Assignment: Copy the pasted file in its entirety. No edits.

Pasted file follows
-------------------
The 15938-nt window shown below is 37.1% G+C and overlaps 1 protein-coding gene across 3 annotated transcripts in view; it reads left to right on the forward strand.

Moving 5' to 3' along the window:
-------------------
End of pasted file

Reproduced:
The 15938-nt window shown below is 37.1% G+C and overlaps 1 protein-coding gene across 3 annotated transcripts in view; it reads left to right on the forward strand.

Moving 5' to 3' along the window: